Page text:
Friday, January 27, 2012

Conflict in the Horn of Africa

The Woodrow Wilson Center in Washington organized a group of people interested in the Horn of Africa and asked Paul D. Williams of George Washington University to prepare an analysis of conflict in the region and offer some recommendations to mitigate this conflict. Although the study is dated October 2011, the Woodrow Wilson Center published it in mid-January 2012. Titled Horn of Africa: Webs of Conflict & Pathways to Peace, a number of us contributed to the final product.

The study notes that the Horn of Africa has experienced more than 200 armed conflicts since 1990. The U.S. government has for too long looked at the Horn through lenses which have emphasized regime security, counterterrorism, religious fanaticism and tribalism. The focus on regime security, counterterrorism and extremism has clearly failed to produce either a stable or peaceful region.

The paper suggests that viewing the Horn through a conflict resolution and peacebuilding lens would focus policymakers' attention on an alternative agenda focused on issues of good governance, the rule of law, human security, and supporting local state-society complexes that work for their people.

The central purpose of the study is to to illuminate the complex political terrain in which policies to build peace and resolve conflict will have to take place and to make tentative suggestions as to what priorities should guide an alternative comprehensive and integrated approach to the Horn.

A companion document titled Pathways to Peace in the Horn of Africa: What Role for the United States? offers a set of recommendations for how the U.S. government might engage more constructively with the states and peoples in the Horn to build peace.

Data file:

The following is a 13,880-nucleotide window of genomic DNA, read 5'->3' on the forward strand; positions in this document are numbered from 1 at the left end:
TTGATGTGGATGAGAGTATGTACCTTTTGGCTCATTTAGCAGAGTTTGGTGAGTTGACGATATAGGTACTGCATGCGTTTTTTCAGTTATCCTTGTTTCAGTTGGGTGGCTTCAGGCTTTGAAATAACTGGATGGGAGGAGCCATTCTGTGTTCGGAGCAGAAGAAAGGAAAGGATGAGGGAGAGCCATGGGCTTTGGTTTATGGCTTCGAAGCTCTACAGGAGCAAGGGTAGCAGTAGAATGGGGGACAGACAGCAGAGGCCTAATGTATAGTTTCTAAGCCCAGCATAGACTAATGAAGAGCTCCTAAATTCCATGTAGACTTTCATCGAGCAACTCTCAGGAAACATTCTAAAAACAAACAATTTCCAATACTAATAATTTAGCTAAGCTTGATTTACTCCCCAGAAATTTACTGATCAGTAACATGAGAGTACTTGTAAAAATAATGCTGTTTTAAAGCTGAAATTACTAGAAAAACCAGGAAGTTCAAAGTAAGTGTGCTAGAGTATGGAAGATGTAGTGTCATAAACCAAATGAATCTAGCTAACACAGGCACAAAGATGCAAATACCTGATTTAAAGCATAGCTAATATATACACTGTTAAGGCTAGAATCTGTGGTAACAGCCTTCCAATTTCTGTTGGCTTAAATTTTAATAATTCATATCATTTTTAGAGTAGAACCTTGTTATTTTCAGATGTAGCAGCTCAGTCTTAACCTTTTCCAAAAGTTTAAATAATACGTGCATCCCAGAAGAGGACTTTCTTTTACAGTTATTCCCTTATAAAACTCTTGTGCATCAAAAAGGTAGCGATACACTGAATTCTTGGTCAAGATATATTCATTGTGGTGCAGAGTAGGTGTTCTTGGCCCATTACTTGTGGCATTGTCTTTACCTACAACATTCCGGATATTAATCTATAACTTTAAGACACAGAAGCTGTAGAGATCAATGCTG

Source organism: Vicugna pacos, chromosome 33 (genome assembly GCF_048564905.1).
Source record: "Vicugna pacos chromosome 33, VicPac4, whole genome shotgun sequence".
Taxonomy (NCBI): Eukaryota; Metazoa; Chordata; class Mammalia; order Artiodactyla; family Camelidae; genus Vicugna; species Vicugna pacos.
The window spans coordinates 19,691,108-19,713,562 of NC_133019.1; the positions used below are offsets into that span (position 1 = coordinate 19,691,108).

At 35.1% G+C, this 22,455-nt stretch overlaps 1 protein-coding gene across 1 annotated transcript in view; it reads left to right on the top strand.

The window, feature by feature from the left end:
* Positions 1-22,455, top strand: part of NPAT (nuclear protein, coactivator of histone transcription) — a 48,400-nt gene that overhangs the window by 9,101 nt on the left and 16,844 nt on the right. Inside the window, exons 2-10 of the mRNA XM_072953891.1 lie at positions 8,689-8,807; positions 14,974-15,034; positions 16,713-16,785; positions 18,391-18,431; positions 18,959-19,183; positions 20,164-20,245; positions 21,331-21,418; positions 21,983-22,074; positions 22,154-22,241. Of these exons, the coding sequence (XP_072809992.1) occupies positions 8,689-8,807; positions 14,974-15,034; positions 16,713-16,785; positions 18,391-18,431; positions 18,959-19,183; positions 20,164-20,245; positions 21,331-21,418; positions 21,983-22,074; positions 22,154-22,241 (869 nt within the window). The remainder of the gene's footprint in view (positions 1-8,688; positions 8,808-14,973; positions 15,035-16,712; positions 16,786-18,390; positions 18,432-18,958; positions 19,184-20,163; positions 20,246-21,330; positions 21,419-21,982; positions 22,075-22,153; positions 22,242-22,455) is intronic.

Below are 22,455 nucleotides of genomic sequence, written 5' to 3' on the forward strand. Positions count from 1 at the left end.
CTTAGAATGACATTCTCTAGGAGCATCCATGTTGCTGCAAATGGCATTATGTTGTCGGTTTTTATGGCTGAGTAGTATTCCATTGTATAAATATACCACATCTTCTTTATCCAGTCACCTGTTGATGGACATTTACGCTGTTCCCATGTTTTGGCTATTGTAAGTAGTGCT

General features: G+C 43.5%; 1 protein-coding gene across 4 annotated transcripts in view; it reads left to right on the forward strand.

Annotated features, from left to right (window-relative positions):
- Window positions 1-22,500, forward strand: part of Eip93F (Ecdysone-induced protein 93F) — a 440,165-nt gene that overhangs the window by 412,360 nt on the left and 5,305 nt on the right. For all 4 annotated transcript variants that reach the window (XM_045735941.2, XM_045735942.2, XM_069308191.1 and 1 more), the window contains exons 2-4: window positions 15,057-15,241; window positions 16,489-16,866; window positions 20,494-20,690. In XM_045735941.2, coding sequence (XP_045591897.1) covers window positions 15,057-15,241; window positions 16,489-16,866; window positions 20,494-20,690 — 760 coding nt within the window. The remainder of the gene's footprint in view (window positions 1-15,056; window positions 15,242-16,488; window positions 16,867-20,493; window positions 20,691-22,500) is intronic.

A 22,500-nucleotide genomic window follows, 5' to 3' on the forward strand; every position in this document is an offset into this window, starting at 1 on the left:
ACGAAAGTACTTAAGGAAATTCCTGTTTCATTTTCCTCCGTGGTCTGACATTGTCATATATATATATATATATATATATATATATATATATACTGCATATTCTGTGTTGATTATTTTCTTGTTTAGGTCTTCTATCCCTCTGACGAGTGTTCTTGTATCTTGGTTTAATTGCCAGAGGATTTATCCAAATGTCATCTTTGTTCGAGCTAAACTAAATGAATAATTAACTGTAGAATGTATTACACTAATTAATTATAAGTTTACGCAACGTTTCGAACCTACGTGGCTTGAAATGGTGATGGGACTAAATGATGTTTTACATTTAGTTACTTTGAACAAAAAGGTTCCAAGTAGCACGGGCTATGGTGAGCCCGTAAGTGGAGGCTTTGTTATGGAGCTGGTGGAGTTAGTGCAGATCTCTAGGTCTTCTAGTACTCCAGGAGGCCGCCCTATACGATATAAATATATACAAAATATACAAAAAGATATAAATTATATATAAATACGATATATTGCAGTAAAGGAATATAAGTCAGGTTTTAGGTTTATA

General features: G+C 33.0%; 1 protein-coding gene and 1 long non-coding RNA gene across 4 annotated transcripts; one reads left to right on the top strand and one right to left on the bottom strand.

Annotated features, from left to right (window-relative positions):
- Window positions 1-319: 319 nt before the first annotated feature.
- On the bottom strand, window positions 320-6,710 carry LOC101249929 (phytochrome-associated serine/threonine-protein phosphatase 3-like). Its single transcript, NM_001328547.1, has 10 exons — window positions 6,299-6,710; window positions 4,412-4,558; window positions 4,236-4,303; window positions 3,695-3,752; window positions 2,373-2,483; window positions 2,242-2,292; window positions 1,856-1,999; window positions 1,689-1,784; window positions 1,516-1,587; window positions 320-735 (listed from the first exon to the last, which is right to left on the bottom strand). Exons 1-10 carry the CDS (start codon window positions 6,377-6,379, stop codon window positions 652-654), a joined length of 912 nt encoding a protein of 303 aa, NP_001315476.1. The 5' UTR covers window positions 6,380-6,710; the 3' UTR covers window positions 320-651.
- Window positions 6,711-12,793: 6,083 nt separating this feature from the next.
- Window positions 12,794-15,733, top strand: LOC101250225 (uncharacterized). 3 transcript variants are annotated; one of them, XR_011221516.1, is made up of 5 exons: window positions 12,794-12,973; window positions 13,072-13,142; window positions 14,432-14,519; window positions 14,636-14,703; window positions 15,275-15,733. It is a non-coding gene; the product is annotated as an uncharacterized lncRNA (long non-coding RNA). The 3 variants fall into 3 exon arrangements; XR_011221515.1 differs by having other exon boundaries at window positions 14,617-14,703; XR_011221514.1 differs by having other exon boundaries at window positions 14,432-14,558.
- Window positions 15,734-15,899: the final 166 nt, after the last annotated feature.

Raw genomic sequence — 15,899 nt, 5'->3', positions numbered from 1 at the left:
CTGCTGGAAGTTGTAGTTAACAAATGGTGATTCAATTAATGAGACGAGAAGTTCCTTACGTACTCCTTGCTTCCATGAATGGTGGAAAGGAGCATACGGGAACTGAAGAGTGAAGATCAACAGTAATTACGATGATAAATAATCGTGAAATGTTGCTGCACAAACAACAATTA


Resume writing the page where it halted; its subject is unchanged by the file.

1 comment:

  1. Somalia as a "failed state" is not just an issue for the international community concerned about security issues be they economic (e.g. 'piracy') or political (e.g. 'terrorism'). Nor is it just for show, some modernising demonstration of Africa's ownership of its destiny, that Ethiopian, Kenyan and Djibouti troops have joined Ugandans and Burundians on Somali soil. Kenya and Ethiopia in particular have political reasons to be concerned about instability in Somalia.
    Somalis have lived in Kenya since its colonial borders were drawn to include the NEP, but successive waves of immigration following collapse in the 1990s have introduced perhaps 300,000 refugees. The relative economic success of these Somalis, based on a dynamic mix of readily available finance (clan networks), an efficient transactional framework (hawala) and lack of regulation (the 'informal' economy), has brought benefits. However, Kenya's latest military incursion into Somalia seems to have exacerbated tensions, with the Somali community increasingly suspected of links with Al-Shabaab following 2010's reprisal bombings.
    For diverse and populous Ethiopia, the issue is linked to state-building and development. Ethiopia also has a Somali colonial legacy in the south. Ethiopia's federal administration must better stabilise and integrate such frontier regions into its economy as a precursor to accelerating development, whereas Somali islamists have a counter stake (as does Eritrea), in prolonging conflict between the ONLF and the Ethiopian army, providing a rationale for Ethiopian military intervention in Somalia.
    Any solution to Somalia's lawlessness must consider the potentially self-perpetuating instability caused by Somalian links with certain Somali groups in Kenya and Ethiopia.